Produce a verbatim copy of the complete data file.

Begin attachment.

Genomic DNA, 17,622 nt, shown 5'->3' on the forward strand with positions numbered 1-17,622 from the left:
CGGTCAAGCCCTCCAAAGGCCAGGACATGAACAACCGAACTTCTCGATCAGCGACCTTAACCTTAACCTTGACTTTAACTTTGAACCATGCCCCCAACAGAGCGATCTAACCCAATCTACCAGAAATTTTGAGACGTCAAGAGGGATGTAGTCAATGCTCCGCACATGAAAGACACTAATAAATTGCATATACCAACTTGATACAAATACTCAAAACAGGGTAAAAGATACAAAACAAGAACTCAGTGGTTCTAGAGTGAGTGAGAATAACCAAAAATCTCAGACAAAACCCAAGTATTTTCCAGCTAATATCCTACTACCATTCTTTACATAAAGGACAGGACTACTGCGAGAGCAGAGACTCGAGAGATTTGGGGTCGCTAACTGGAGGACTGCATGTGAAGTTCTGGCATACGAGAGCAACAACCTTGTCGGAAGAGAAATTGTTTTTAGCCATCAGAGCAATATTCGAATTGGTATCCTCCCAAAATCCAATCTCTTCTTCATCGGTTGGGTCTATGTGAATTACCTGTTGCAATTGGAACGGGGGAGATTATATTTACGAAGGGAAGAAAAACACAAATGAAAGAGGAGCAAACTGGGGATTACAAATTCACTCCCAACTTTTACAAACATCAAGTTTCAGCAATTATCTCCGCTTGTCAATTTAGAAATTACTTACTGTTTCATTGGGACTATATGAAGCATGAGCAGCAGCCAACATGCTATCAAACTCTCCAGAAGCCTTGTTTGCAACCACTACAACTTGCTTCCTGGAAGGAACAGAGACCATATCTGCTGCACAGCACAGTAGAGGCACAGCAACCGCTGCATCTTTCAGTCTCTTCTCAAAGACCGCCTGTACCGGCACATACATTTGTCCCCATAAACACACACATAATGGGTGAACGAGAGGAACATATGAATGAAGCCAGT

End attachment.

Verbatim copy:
Genomic DNA, 17,622 nt, shown 5'->3' on the forward strand with positions numbered 1-17,622 from the left:
CGGTCAAGCCCTCCAAAGGCCAGGACATGAACAACCGAACTTCTCGATCAGCGACCTTAACCTTAACCTTGACTTTAACTTTGAACCATGCCCCCAACAGAGCGATCTAACCCAATCTACCAGAAATTTTGAGACGTCAAGAGGGATGTAGTCAATGCTCCGCACATGAAAGACACTAATAAATTGCATATACCAACTTGATACAAATACTCAAAACAGGGTAAAAGATACAAAACAAGAACTCAGTGGTTCTAGAGTGAGTGAGAATAACCAAAAATCTCAGACAAAACCCAAGTATTTTCCAGCTAATATCCTACTACCATTCTTTACATAAAGGACAGGACTACTGCGAGAGCAGAGACTCGAGAGATTTGGGGTCGCTAACTGGAGGACTGCATGTGAAGTTCTGGCATACGAGAGCAACAACCTTGTCGGAAGAGAAATTGTTTTTAGCCATCAGAGCAATATTCGAATTGGTATCCTCCCAAAATCCAATCTCTTCTTCATCGGTTGGGTCTATGTGAATTACCTGTTGCAATTGGAACGGGGGAGATTATATTTACGAAGGGAAGAAAAACACAAATGAAAGAGGAGCAAACTGGGGATTACAAATTCACTCCCAACTTTTACAAACATCAAGTTTCAGCAATTATCTCCGCTTGTCAATTTAGAAATTACTTACTGTTTCATTGGGACTATATGAAGCATGAGCAGCAGCCAACATGCTATCAAACTCTCCAGAAGCCTTGTTTGCAACCACTACAACTTGCTTCCTGGAAGGAACAGAGACCATATCTGCTGCACAGCACAGTAGAGGCACAGCAACCGCTGCATCTTTCAGTCTCTTCTCAAAGACCGCCTGTACCGGCACATACATTTGTCCCCATAAACACACACATAATGGGTGAACGAGAGGAACATATGAATGAAGCCAGT